By Drew Carr
Statesman Content Marketing
It’s probably safe to say that most cancer patients are not introduced to their oncologists standing waist deep in a flowing Texas Hill Country river while fly fishing. But Christina Duhon’s cancer journey is not like others.
In 2010, during her pregnancy with her second child, Christina noticed a lump in one of her breasts. Believing it was related to her pregnancy, Christina waited until after delivering her son to have the lump removed. After the surgery, she learned that the lump was cancerous and was referred to Texas Oncology, where a CT scan revealed she had stage IV metastatic breast cancer.
“I really wanted to be put on a clinical trial,” said Christina. “I know it can be scary for others, but I wanted to be part of an innovative treatment, even if it wasn’t fully developed. I asked Texas Oncology to find one for me, and they did.”
Christina stayed on the clinical trial for almost two years before switching to maintenance therapy in July 2012. The research attempted to offer improvement in disease control by adding a novel targeted inhibitor agent to the standard chemotherapy-Herceptin combination. Christina eventually went on to standard hormonal therapy and Herceptin treatment, which had better side effect profile.
She says that the team at Texas Oncology has worked to support and comfort both her and her family through the years of treatment.
“I love Texas Oncology,” said Christina. “The nurses, front office staff and my oncologist all mean so much to me. They were always right there to hold my hand, to comfort me and my spouse. It means a lot to have a supportive organization like Texas Oncology while you’re going through this.”
Christina is under the care of Dr. Lakshmi “Bala” Balasubramanian at Texas Oncology—Cedar Park, whom she met at a Casting for Recovery retreat, where Dr. Bala was volunteering as a medical facilitator. Casting for Recovery is a national nonprofit organization that hosts fly fishing retreats for women with breast cancer.
After participating in a Casting for Recovery retreat that served women in any stage of breast cancer, Christina and another participant lobbied Casting for Recovery to create a retreat exclusively for women with metastatic disease. The two women felt it was important to have a retreat that focused solely on aspects of metastatic disease.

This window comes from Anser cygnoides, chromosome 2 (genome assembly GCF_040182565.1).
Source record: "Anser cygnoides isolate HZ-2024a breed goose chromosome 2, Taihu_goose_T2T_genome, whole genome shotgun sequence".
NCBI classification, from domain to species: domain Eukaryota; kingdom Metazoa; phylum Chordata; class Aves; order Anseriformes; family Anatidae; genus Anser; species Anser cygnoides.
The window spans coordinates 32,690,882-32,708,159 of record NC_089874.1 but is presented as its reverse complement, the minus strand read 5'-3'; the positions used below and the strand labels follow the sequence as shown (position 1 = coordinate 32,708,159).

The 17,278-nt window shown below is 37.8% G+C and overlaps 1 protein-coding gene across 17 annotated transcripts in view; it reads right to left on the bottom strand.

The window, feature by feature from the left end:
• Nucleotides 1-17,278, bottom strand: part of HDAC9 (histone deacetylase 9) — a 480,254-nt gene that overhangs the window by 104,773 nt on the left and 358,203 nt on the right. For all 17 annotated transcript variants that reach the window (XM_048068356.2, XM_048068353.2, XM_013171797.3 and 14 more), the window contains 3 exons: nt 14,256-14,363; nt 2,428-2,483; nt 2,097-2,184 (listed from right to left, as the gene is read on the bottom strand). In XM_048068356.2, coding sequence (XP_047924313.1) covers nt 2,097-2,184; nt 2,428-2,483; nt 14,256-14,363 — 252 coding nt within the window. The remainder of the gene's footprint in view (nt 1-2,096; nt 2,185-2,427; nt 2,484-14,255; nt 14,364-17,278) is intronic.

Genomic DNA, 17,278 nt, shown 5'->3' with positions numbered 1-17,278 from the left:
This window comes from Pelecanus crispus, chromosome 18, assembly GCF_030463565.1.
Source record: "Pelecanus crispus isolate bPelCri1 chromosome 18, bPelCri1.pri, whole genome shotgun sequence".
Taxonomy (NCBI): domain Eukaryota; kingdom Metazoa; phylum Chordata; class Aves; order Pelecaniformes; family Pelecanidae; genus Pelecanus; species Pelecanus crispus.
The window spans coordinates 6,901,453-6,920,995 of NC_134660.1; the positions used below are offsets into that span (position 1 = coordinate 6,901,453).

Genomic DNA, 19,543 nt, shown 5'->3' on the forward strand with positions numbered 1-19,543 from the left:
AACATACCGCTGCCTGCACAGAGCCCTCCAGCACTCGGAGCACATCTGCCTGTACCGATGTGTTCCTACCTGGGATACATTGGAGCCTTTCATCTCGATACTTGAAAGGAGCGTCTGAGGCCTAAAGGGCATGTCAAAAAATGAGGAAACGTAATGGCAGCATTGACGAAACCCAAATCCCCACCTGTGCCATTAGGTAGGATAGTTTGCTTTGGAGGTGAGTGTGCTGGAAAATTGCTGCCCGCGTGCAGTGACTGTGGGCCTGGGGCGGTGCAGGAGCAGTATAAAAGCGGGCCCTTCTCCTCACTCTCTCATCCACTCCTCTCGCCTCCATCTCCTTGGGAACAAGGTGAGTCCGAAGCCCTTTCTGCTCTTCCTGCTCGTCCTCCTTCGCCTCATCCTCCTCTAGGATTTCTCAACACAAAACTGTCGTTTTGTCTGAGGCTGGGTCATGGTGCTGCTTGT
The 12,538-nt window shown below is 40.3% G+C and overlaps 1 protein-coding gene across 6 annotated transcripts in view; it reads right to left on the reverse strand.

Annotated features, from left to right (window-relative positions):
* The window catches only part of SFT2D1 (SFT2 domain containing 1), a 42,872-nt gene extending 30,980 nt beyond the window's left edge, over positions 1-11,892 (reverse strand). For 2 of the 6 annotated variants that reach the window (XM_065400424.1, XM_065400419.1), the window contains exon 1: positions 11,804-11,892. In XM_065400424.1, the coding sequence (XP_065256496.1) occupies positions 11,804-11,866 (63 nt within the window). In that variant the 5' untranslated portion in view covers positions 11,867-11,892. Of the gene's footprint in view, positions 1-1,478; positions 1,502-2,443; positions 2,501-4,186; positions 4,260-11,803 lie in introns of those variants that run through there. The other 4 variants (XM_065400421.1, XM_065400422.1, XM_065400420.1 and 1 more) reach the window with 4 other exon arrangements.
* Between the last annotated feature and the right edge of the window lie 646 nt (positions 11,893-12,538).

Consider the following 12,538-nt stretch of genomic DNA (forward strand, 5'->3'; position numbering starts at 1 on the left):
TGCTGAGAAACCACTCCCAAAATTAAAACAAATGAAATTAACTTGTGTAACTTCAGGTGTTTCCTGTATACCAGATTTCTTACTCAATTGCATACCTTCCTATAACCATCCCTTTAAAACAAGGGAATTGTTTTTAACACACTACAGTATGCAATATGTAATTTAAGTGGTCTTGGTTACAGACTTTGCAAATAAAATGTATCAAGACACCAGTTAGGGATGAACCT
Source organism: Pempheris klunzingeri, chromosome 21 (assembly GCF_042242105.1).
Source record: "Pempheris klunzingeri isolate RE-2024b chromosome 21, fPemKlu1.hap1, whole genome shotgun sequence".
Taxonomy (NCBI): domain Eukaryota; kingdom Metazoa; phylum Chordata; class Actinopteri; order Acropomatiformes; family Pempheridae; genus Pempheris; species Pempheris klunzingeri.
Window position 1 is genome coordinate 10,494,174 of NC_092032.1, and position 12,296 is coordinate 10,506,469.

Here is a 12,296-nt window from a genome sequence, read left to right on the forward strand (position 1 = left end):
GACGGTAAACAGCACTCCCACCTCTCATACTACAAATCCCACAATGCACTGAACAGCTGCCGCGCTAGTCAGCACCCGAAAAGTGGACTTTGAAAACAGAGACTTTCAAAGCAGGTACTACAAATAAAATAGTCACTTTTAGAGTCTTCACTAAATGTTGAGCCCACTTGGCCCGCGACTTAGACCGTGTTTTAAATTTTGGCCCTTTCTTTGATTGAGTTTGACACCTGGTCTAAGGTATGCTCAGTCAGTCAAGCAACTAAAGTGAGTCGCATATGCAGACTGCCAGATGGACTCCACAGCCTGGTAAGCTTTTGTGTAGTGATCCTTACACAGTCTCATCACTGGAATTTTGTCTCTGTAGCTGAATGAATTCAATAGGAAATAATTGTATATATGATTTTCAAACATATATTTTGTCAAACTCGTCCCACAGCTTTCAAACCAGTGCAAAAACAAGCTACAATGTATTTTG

“Casting for Recovery is an amazing organization,” said Christina. “It’s really special that they host retreats here in Texas for women who have a metastatic disease, and it means a lot to us that this organization recognizes our unique challenges.”
Christina also said she’s thankful for Casting for Recovery’s work in helping support women in all stages of breast cancer.
“It felt like we were all on the same page. We could relate to each other’s emotions, so it was a super special retreat. It was just a beautiful family of women.”
It was on that trip that Christina says she first experienced Dr. Bala’s kind and genuine personality as well as the physician’s love for her work.
“I really just fell in love with Dr. Bala’s openness, kindness and passion for helping people who have cancer,” said Christina. “She’s very knowledgeable and really enjoys what she does.”
According to Dr. Bala, Christina is doing very well and thriving against the odds. Christina also has a positive outlook, thanks to considerable progress in oncology research.
“There have been significant strides made in the HER-2 positive breast cancer arena that Christina can and will benefit from in the future, both on and off clinical trials, if it is necessary,” said Dr. Bala.
As an advocate for breast cancer survivors, Christina gives hope to many women, volunteering with various organizations and support groups including Casting for Recovery and the Breast Cancer Resource Center.
Dr. Bala says that Christina’s advocacy has positively impacted other women in the same fight.
“I have witnessed Christina’s efforts first hand,” said Dr. Bala. “There are several women who have benefited from her sharing her story, and her championing breast cancer survivorship.”
For other women diagnosed with breast cancer, Christina said that it’s okay to feel the emotions that come along with the journey.
“It’s okay to be sad and angry,” said Christina. “Cancer is terrible and horrible, and there’s no fault. It’s okay to feel all those emotions and to seek people who can help you through it.”
In the end, Christina says her cancer journey has taught her to focus on the things that mean the most.
“It’s taught me how to better balance my life,” said Christina. “I’m not going to miss my kids’ activities. I understand what’s important, and I’m not going to overlook the moments as pivotal as watching a child grow up.”
Women of all ages are encouraged to check their breasts monthly in addition to annual examinations with their physicians. Women with a family history of breast cancer should also discuss genetic testing with their physicians. For more information on Texas Oncology, please visit www.texasoncology.com.